Discovering Your Taste

“Sometimes I feel like discovering what art you like — as opposed to what art you wish you liked — is a life-long process.” I wrote that on Twitter, so I had to be brief, but I’d like to expand on it here.

Two months ago, when I was at Fresh Inc, Stacy Garrop asked me to make a list of characteristics that described the kind of music I want to write. I found myself unable to say anything very specific, because I was trying to be as open-minded as possible. But more and more now I feel like I’ve taken the cultivation of open-mindedness too far. I wind up spending an awful lot of time listening to music that I don’t like very much, hoping that something will click and I’ll suddenly “get it,” while I neglect the music that really excites me. It’s only recently that I’ve realized how totally backwards that is.

It’s been particularly weird to discover that the more attention I pay to what I actually like listening to, the less interested I am in the avant-garde. When I was in college, I found the idea of “difficult listening” very exciting. But ten years later, how often do I actually want to listen to difficult music? How often do I find difficult music aesthetically, emotionally or intellectually rewarding, as opposed to forcing myself to sit through it out of a sense of obligation and finding it “somewhat interesting” at best? Occasionally — but not often.

I know there are people out there who genuinely love avant-garde music — ultra-complex music, ultra-minimal music, music made by quietly scraping household objects together, two-hour free improv marathons, pieces that are 75% silence, and so on. And that’s fine. But I wonder how many others there are who are trying to convince themselves to like it because they don’t want to be dismissive or closed-minded. Part of the reason I’ve struggled with this myself is that I’ve met a lot of people who really were dismissive and closed-minded, who were actively hostile to the avant-garde, and obnoxious about it. So I want to be clear: I’m not saying, “that stuff sucks.” I’m saying, “that stuff is mostly not for me, and maybe it’s mostly not for you either, and that’s OK.”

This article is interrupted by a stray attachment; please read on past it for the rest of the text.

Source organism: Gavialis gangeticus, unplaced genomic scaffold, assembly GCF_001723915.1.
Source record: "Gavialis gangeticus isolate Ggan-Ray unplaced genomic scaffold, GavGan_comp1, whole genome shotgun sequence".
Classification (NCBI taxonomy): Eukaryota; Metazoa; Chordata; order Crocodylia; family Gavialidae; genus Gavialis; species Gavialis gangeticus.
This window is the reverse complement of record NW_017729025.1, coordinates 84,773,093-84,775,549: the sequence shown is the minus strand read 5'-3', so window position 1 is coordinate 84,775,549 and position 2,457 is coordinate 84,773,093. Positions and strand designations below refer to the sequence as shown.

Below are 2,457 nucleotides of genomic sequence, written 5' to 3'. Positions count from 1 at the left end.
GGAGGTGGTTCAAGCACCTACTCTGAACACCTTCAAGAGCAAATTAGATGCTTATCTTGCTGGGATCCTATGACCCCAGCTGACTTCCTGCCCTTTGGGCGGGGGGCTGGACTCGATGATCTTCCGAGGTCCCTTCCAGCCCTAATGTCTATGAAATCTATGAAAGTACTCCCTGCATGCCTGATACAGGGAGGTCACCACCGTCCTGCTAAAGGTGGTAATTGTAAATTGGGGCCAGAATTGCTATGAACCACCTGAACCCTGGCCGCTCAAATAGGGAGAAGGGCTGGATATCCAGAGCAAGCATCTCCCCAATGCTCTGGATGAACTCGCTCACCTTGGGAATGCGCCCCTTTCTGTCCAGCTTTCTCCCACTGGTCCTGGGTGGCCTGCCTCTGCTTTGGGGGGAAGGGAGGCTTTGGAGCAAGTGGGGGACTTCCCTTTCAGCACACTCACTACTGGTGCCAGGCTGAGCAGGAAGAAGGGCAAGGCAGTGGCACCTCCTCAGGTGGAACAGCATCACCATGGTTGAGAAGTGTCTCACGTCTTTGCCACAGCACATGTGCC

Getting back to the question that Stacy Garrop asked me: what if
we reframe it a little? What if composers made lists not of characteristics that describe what kind of music they want to write, but of musical elements and characteristics that get them excited as listeners? Here’s my first attempt; I’d love to see other people’s in the comments:

off-kilter tonality
juicy dissonance
major seventh chords
a clear pulse
rhythmic trickery
staccato sounds
angular, complex, catchy melodies
shiny synthesizers
engagement with TV and advertising iconography
engagement with the pop-culture landscape
overt polystylism
(so-called) bad taste
multiple sonic layers
multiple conceptual layers
emotional repression
formal clarity
audible motivic transformation
sharp contrasts
surprises of all kinds


  1. Eusebius
    Posted September 1, 2012 at 8:52 pm | Permalink


  2. Posted September 1, 2012 at 9:39 pm | Permalink

    Yeah, cliché is another thing that gets me excited.

  3. Posted September 2, 2012 at 1:59 am | Permalink

    Tinkertoy melodies.
    Music as daydream about sound.

  4. Posted September 2, 2012 at 7:46 am | Permalink

    I totally agree!!!

  5. Joanna B
    Posted September 2, 2012 at 7:40 pm | Permalink